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This is definitely not true in general unless $\gcd(n, b) = 1$. For instance $2 \cdot 3 = 4 \cdot 3 \pmod 6$ but $2 \not \equiv 4 \pmod 6$. The problem is that here $3$ is not invertible since it is not relatively prime to $6$.


With conclusion $\,a_1\equiv a_2,\,$ it is true iff $\,b\,$ is invertible mod $n\,$ (iff $\,\gcd(b,n)=1)$ Else $b,n$ share a divisor $c>1$ so $\,\color{#c00}{(n/c)}b = n(b/c)\equiv 0\equiv \color{#c00} 0\cdot b,\,$ but $\,\color{#c00}{n/c\not\equiv 0}\pmod n$ But your hypothesis does not imply that $b$ is invertible. Indeed it is true for all ...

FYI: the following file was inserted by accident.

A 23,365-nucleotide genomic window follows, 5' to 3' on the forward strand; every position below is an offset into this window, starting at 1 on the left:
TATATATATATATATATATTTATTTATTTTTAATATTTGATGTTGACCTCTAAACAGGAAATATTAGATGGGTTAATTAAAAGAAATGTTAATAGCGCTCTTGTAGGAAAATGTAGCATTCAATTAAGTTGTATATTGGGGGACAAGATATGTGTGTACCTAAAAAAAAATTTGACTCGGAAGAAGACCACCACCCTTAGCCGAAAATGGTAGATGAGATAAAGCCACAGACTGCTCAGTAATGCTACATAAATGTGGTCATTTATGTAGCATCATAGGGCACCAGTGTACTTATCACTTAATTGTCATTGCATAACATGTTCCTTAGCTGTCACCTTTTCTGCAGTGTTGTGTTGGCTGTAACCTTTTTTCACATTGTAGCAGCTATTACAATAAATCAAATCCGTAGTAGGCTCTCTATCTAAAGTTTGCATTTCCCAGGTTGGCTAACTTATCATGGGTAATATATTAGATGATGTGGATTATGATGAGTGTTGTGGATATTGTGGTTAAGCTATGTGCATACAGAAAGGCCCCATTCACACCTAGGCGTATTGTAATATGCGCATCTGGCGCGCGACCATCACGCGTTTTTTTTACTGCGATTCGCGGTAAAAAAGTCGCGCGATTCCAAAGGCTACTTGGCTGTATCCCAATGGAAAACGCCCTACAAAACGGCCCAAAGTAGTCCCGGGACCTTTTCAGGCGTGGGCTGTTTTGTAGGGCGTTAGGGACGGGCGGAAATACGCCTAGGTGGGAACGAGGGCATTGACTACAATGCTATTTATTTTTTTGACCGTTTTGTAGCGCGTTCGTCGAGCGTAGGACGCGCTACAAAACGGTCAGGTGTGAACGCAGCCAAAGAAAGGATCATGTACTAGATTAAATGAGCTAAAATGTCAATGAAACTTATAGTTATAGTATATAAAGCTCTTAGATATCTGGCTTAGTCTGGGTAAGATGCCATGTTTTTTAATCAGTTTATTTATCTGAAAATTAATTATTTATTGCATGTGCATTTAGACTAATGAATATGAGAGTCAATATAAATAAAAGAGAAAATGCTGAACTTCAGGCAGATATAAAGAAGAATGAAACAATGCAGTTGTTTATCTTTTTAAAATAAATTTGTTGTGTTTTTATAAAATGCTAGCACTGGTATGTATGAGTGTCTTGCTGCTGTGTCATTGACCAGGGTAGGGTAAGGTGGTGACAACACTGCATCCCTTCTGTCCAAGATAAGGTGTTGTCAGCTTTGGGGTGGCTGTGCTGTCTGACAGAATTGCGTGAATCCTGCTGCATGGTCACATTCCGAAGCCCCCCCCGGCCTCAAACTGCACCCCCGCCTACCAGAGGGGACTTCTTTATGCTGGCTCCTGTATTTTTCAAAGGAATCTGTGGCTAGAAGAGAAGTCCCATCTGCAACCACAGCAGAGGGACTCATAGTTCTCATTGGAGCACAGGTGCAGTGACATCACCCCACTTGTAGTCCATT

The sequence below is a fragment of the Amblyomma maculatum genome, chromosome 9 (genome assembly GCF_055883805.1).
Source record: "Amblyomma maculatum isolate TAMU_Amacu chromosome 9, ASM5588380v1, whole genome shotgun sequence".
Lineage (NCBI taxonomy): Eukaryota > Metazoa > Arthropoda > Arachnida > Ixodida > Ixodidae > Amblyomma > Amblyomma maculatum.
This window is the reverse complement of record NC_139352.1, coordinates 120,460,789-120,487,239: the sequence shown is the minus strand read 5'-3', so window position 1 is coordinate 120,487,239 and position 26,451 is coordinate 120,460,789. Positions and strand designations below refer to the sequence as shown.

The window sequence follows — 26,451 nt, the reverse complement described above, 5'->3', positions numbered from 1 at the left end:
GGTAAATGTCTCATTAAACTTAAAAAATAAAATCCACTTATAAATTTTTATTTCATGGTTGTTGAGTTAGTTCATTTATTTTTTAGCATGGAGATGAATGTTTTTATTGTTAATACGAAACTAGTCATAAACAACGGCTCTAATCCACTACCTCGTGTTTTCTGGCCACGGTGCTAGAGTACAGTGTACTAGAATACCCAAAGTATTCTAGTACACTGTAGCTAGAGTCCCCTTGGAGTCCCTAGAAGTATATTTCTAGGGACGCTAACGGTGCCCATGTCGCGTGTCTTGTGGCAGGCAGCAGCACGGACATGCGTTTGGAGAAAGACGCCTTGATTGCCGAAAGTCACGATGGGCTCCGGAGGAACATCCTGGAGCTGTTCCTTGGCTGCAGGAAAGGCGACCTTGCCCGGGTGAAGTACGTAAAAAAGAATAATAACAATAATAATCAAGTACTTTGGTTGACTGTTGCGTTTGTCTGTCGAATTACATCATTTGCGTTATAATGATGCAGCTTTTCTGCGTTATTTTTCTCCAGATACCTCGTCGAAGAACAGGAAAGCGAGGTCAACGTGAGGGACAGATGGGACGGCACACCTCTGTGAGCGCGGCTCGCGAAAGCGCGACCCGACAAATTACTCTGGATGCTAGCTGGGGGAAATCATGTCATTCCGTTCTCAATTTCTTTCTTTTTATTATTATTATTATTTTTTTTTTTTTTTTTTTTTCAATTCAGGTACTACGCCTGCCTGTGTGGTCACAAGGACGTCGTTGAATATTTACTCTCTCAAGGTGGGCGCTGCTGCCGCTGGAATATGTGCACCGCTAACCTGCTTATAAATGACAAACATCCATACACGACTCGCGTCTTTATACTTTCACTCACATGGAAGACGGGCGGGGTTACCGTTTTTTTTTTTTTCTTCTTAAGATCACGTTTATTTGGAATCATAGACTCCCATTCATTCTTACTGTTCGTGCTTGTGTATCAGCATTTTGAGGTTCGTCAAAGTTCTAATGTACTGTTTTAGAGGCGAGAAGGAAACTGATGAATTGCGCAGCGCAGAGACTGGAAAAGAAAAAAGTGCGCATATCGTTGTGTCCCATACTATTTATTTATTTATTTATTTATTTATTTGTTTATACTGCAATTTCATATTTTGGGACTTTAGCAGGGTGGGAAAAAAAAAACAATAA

No. To show it's injective, you have to show that, if $\;\sum r_i\otimes m_i\mapsto\sum r_im_i=0$, then $\;\sum r_i\otimes m_i=0$. But that is because $\;\sum r_i\otimes m_i=\sum 1\otimes r_im_i=1\otimes0=0$.


If $\;r\otimes m\to rm=0\;$ then $$r\times m=r(1\otimes m)=1\otimes rm=1\otimes0=0$$ and we've finished. I am assuming, of course, the tensor product is over $\;R\;$ without any further conditions.

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